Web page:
THE ANGLICAN Bishop of Durham has become nearly as famous in a matter of months as was once the Anglican Bishop of Birmingham, Dr Barnes, who shocked his own generation by his apparently revolutionary theories about certain supposedly "accepted" Christian truths.
Perhaps because of inevitable media "shorthand", however, the Bishop of Durham has been accused of doubting, or even "denying" certain beliefs even though he claims hy no means to be so doing. Too many Christians, meanwhile, whether Catholic, Anglican or other, may have leapt to the conclusion that any theory which takes the principal accent away from the bodily aspect of our Lord's Resurrection must automatically be suspect, and of new, if not "modernist", origin.
Such Christians have often not read carefully for themselves what the actual words of the four gospels say about that central belief of Christianity — the raising from the dead of Jesus by His Heavenly Father. Still fewer Christians may have bothered to make a close comparison between the four accounts of the Resurrection. But to do such things is a great bolster to personal belief in what the Resurrection really was and what it meant.
Perhaps the most succinct description ever given of Christ's Resurrection is the sentence "In llw body He was put to death, in the spirit He was raised to life."
The words are not those of some twentieth century popularising theologian, but of the man Catholics look to as their first Pope, St Peter. In his First Epistle he goes on to say (2:18) "And, in the spirit He went to preach to the spirits in prison."
A comparison of the evangelists' texts, meanwhile, shows that for each writer the Resurrection appealed more in one aspect than in another. They were as amazed, being so near the event, as we are when we bring ourselves to meditate deeply on the awe-inspiring implications of what the raising of Jesus from the dead meant — that is life after death but in an entirely new form, in an entirely new body.
Thus we may he thankful for contemporary promptings to think more deeply about the profoundly spiritual and eternally mysterious aspects of the Resurrection. And we need not be shocked by the reflection, in no way irreverent, that Jesus had a sublime sense of humour and, because of this, has made unforgettable one in particular of his post-Resurrection appearances to His friends.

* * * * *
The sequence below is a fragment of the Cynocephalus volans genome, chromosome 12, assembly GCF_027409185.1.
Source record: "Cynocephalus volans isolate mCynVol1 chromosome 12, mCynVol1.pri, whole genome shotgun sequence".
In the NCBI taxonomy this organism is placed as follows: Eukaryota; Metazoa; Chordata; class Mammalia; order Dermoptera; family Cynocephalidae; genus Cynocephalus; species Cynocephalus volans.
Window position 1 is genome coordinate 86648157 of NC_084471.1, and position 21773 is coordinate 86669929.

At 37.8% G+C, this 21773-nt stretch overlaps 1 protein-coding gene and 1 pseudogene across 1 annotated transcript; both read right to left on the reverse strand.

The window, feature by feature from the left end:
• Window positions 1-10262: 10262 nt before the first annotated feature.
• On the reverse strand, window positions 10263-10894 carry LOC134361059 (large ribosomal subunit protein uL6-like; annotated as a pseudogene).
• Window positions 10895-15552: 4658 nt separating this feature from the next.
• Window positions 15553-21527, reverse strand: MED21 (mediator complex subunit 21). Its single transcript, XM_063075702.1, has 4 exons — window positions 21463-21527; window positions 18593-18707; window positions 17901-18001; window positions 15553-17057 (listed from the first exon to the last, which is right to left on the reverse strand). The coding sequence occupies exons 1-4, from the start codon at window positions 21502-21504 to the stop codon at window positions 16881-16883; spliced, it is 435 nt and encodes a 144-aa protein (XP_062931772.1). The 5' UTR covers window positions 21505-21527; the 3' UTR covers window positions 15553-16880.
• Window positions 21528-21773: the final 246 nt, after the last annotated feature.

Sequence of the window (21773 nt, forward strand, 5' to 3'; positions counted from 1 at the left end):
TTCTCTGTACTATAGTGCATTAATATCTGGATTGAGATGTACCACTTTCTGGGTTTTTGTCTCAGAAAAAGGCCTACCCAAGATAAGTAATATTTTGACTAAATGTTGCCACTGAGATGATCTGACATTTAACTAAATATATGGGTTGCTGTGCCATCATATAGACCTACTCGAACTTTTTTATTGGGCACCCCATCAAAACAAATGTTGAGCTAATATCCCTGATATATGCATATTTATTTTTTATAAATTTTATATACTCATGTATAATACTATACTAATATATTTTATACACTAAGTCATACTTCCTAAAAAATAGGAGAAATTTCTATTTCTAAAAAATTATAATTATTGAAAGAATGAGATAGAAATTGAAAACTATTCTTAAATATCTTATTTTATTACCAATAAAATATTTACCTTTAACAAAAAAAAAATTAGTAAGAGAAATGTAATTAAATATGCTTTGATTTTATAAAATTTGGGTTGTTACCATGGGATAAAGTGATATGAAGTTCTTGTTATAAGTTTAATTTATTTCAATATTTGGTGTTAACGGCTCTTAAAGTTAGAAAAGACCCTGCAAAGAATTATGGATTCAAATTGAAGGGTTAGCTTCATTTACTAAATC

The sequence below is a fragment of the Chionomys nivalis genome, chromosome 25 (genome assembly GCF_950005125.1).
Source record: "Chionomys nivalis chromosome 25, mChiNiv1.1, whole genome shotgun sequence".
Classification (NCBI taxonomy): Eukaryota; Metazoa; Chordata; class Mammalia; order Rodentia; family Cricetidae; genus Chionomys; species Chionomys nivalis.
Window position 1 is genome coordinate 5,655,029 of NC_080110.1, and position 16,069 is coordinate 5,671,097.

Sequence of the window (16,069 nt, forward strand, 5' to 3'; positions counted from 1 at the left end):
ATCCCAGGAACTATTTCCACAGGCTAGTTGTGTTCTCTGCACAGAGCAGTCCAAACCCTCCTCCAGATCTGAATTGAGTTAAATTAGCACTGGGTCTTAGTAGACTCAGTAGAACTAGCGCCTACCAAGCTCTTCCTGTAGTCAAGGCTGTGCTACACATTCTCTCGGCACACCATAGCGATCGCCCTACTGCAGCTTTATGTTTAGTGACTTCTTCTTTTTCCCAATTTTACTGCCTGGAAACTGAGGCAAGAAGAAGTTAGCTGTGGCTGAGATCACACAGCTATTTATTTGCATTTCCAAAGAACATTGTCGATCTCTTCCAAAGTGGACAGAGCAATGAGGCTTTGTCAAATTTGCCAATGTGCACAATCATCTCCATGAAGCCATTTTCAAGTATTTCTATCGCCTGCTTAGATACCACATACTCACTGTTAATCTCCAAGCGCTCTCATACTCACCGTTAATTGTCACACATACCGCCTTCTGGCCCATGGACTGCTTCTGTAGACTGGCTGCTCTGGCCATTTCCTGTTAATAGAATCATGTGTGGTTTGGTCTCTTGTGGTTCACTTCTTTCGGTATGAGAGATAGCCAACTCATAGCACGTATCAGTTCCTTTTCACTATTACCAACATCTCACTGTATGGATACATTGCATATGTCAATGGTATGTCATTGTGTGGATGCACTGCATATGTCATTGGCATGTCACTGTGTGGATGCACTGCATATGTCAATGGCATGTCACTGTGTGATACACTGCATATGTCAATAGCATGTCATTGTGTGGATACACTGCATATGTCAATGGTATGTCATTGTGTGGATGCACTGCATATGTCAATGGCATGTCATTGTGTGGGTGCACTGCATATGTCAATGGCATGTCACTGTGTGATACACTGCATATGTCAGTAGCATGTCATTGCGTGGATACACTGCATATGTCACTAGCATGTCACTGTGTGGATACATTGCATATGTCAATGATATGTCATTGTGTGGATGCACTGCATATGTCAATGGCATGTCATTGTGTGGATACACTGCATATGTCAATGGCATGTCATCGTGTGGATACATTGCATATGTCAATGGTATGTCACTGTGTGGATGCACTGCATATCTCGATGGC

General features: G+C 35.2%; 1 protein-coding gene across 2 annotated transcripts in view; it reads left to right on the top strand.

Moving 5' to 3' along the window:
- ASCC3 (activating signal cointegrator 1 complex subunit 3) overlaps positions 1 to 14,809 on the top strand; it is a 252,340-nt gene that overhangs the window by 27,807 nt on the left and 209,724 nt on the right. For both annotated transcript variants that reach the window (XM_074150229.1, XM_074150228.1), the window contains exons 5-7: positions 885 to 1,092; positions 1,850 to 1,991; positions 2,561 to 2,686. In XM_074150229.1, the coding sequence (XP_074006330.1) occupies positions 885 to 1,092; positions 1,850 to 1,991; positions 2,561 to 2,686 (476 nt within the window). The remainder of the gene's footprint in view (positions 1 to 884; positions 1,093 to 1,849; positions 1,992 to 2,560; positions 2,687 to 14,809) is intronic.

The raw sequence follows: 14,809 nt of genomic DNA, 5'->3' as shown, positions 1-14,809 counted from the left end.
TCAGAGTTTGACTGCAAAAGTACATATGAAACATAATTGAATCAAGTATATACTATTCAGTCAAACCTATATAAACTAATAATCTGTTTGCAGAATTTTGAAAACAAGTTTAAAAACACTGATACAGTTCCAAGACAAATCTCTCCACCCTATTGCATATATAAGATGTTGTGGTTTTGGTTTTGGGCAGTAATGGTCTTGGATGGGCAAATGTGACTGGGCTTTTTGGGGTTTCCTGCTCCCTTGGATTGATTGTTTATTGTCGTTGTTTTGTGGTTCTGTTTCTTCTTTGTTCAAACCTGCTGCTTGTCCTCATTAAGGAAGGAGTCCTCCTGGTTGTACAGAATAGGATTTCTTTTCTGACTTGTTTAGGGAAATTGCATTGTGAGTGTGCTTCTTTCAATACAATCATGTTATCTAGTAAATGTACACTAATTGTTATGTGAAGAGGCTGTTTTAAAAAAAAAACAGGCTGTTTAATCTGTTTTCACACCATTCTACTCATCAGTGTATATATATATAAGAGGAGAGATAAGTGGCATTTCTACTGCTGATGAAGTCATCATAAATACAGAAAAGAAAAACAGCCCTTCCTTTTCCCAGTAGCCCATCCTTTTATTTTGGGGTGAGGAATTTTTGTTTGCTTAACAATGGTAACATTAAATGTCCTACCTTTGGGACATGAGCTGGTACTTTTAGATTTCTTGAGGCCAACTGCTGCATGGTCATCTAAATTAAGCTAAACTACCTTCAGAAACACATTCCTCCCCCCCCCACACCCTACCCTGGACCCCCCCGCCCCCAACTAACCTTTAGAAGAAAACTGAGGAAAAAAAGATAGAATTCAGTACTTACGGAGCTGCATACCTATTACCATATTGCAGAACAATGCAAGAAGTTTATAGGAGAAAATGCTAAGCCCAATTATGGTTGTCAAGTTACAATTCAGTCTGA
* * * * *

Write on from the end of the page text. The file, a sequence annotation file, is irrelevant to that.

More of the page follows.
Why did He not immediately make Himself known to those companions on the road to Emmaus who did not recognise Him? How could they have possibly failed to do so? He allowed them to remain in doubt on purpose. He was — and this can be said in total respect — playing them along in order to test their faith and gauge their sorrow at the horrific events of the previous Iwo to three days.
Only when their eyes were opened as He broke the bread, did their faith enable them to recognise Him. And at that very moment He disappeared. He vanished completely from their sight.
Without faith — for those who read this story 20 centuries later — there can be no true comprehension of the fact, behind all the mystery, that Our Lord had been raised, indeed, to life, hut not to His old mortal life on earth.
He did not once more take up his daily routine with his disciples. He was taken — as Luke's account makes clear — straight to Heaven on the very day on which He had been raised from the dead and appeared to His friends. His was now a glorified body and, as such He appeared on many more occasions to those who believed in Him, so that such faith might be confirmed and still further strengthened.
We can be consoled, if doubts ever attempt to intrude themselves, that the apostles themselves were no less troubled by doubts and fear in the face of this overpowering phenomenon. We, like they, need the Spirit to confirm us in our faith. But for this we need not look forward in hope, because we know it is already ours. Christ rose once and for all. The spirit descended on his infant Church — once and for all.